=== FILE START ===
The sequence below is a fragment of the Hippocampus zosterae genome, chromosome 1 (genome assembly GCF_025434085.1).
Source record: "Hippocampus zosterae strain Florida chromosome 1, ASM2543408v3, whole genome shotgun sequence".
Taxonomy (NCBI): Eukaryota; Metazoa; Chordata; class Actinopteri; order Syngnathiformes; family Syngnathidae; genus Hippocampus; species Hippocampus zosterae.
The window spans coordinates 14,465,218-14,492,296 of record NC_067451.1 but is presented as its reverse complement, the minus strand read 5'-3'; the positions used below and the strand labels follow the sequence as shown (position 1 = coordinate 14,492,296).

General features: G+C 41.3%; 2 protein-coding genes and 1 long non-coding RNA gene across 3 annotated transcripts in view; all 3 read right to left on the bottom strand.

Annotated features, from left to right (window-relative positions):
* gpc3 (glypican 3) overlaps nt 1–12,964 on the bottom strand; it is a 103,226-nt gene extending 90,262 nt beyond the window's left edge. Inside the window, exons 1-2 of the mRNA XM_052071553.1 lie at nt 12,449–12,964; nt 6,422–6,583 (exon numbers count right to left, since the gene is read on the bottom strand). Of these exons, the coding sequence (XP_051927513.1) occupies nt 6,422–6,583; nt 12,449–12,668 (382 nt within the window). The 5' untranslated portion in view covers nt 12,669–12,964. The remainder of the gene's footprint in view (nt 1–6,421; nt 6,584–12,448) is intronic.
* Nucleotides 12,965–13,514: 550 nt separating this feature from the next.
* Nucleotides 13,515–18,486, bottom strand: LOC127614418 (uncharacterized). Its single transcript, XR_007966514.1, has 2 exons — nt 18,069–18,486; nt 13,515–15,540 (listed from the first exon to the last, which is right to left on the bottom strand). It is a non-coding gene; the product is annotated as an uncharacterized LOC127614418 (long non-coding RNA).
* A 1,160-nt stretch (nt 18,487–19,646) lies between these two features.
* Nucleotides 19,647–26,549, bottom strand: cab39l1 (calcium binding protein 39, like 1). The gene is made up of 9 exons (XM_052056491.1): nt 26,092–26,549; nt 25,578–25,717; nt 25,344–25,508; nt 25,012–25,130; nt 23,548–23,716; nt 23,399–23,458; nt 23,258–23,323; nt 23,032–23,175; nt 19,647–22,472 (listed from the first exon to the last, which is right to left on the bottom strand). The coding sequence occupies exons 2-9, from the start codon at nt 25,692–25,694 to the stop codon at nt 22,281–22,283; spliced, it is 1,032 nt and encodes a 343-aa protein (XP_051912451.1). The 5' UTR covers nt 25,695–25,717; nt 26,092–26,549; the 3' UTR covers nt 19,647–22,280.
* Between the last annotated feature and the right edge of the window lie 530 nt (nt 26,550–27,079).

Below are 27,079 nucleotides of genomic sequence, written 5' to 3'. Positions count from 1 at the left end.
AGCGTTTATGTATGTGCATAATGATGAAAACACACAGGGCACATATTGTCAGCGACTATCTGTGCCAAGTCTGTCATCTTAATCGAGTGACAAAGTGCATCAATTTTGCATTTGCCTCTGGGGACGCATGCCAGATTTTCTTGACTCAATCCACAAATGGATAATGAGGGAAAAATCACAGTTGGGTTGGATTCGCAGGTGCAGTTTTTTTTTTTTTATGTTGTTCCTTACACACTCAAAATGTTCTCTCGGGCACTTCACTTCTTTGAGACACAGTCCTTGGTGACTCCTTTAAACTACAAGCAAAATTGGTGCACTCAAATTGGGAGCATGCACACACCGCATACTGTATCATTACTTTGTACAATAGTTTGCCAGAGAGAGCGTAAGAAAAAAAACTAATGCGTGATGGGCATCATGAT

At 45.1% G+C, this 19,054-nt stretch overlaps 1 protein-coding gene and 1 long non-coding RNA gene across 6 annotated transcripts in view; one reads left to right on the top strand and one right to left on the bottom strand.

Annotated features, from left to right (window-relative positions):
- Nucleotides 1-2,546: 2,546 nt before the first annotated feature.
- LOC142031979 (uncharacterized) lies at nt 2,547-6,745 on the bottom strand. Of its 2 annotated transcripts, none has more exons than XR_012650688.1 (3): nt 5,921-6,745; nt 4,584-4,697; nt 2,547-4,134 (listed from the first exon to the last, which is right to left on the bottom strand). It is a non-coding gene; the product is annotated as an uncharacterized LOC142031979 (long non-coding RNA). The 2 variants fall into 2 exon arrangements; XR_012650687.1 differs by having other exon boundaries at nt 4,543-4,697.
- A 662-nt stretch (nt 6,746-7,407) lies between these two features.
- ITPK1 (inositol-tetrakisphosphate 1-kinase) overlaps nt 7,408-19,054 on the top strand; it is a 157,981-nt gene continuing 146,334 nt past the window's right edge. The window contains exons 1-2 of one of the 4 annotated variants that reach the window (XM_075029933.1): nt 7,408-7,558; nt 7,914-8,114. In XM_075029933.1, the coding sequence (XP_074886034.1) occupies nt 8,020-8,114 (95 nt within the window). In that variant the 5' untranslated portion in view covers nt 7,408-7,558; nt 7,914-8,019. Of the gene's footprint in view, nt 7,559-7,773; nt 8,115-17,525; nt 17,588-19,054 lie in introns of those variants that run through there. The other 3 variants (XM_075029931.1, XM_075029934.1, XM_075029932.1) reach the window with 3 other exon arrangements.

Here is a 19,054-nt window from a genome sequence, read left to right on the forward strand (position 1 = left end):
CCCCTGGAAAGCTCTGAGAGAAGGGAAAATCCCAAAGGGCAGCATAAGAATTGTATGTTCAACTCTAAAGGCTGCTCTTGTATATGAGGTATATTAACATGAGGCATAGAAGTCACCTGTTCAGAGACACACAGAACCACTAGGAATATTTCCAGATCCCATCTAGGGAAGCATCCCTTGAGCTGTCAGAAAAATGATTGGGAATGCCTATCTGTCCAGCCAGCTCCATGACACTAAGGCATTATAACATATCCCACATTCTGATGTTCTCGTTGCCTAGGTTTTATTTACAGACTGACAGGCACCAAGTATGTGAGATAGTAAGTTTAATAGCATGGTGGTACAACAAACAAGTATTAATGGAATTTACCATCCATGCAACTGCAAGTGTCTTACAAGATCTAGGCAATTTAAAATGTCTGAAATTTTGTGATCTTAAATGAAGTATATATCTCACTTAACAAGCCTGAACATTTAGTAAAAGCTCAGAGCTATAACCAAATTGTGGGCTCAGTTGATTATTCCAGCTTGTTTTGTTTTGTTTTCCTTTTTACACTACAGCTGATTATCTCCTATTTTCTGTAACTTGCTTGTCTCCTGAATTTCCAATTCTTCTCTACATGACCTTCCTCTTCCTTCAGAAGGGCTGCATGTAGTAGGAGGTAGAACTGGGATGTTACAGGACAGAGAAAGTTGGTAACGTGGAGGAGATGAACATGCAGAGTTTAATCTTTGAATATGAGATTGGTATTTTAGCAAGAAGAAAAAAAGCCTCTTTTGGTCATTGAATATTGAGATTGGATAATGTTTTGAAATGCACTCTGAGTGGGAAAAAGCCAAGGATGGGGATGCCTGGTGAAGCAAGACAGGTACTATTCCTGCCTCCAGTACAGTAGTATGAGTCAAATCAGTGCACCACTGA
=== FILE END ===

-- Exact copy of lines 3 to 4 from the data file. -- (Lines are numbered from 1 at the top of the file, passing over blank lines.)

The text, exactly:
Taxonomy (NCBI): Eukaryota; Metazoa; Chordata; class Actinopteri; order Syngnathiformes; family Syngnathidae; genus Hippocampus; species Hippocampus zosterae.
The window spans coordinates 14,465,218-14,492,296 of record NC_067451.1 but is presented as its reverse complement, the minus strand read 5'-3'; the positions used below and the strand labels follow the sequence as shown (position 1 = coordinate 14,492,296).